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Wood, Beatrice (1893–1998) By Rohrer, Thelma

DOI: 10.4324/9781135000356-REM530-1
Published: 09/05/2016
Retrieved: 24 September 2018, from
https://www.rem.routledge.com/articles/wood-beatrice-1893-1998

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An American potter known for luster-glaze chalices and whimsical ceramic figures, Beatrice Wood was once named the “Mama of Dada.” Born on 3 March 1893 into a wealthy family in San Francisco, California, raised in New York City, and a student at the Académie Julian in Paris, Wood rebelled from her traditional upbringing by 1912. Seeking a more bohemian life, she joined avant-garde art circles, became friends with Marcel Duchamp and Henri-Pierre Roché, and was influential in the New York Dada movement. During the 1930s, her early successes in ceramics provided independent income and, by 1948, she settled in Ojai, California, to continue her interest in theosophy. She established a studio developing embedded luster glazes with radiant colors and continued this work for over thirty years. Wood was recognized as a “California Living Treasure” by her native state, named an “Esteemed American Artist” by the Smithsonian Institution, and partly inspired the character “Rose” in the 1997 film Titanic. She died on 12 March 1998 at the age of 105.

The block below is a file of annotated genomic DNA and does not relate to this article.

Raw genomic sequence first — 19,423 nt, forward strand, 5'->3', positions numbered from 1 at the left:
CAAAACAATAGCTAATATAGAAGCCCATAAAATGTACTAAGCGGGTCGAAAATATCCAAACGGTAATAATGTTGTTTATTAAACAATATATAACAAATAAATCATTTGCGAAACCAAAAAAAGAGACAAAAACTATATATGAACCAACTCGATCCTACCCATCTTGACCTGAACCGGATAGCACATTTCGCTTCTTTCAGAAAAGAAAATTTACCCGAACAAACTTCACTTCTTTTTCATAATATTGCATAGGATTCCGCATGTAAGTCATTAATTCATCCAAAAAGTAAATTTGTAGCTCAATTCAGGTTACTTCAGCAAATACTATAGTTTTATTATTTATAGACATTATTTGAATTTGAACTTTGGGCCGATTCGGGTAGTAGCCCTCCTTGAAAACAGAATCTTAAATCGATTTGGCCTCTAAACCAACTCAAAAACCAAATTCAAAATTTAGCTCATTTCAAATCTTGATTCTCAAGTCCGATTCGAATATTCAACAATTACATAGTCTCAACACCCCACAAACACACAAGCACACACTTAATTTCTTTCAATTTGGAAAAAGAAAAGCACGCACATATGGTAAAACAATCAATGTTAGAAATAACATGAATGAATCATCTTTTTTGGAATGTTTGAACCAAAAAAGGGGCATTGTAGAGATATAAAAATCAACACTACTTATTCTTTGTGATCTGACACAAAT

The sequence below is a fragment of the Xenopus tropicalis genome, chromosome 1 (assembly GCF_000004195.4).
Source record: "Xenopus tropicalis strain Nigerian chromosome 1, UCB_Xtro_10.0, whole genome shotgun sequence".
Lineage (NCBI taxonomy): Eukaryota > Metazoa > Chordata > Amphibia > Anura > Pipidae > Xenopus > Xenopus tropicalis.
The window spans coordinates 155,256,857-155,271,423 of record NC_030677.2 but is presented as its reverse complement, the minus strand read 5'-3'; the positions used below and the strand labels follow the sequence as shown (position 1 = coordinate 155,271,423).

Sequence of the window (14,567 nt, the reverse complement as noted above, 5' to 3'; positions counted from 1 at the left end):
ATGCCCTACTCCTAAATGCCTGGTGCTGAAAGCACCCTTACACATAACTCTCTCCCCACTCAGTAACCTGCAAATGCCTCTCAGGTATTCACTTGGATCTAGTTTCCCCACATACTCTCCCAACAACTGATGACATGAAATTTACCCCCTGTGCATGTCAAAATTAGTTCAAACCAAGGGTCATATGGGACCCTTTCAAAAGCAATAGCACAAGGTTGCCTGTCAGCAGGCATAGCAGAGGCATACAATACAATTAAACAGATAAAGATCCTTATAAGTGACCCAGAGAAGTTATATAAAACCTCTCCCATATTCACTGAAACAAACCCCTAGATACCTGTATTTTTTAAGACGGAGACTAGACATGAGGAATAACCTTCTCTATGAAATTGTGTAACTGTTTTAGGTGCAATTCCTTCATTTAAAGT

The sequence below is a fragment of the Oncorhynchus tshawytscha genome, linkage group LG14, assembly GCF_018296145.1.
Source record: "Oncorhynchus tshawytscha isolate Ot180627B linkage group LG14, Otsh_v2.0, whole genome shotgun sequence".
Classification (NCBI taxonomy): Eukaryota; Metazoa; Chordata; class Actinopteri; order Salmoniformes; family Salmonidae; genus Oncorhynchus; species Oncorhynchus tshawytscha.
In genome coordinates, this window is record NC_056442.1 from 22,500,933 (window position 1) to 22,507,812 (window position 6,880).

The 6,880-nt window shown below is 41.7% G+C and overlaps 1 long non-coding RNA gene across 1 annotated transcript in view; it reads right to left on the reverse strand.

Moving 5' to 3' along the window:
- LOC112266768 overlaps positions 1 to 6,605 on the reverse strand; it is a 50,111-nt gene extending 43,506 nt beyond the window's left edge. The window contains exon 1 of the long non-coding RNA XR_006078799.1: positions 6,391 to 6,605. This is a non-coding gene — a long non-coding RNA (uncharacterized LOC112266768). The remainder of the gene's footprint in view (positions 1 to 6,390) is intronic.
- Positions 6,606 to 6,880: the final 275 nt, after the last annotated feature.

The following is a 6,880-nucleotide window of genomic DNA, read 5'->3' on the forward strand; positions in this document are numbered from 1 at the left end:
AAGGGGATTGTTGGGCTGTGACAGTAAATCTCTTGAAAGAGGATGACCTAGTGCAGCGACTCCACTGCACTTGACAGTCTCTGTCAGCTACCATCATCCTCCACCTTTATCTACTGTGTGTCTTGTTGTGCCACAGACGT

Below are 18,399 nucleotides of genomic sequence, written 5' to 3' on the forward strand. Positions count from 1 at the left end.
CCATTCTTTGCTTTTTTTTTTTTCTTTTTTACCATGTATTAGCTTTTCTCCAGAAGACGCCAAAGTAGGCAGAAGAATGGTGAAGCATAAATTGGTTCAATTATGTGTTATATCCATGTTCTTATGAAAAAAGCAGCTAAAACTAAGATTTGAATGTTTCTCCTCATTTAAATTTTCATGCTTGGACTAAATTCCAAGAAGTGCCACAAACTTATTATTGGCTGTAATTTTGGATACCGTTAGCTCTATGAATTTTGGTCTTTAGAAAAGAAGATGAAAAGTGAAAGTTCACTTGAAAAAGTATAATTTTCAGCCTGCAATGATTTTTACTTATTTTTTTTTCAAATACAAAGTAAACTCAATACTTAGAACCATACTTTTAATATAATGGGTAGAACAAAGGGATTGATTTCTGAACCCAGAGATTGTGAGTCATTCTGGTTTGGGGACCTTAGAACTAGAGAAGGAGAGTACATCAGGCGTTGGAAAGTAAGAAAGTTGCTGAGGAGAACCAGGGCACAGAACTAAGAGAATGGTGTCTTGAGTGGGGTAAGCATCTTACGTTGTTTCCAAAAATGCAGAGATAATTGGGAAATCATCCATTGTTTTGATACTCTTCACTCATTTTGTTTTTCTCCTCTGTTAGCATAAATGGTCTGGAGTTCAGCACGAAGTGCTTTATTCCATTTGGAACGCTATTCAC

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09/05/2016

Article DOI

10.4324/9781135000356-REM530-1

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Citing this article:

Rohrer, Thelma. "Wood, Beatrice (1893–1998)." The Routledge Encyclopedia of Modernism. : Taylor and Francis, 2016. Date Accessed 24 Sep. 2018 https://www.rem.routledge.com/articles/wood-beatrice-1893-1998. doi:10.4324/9781135000356-REM530-1

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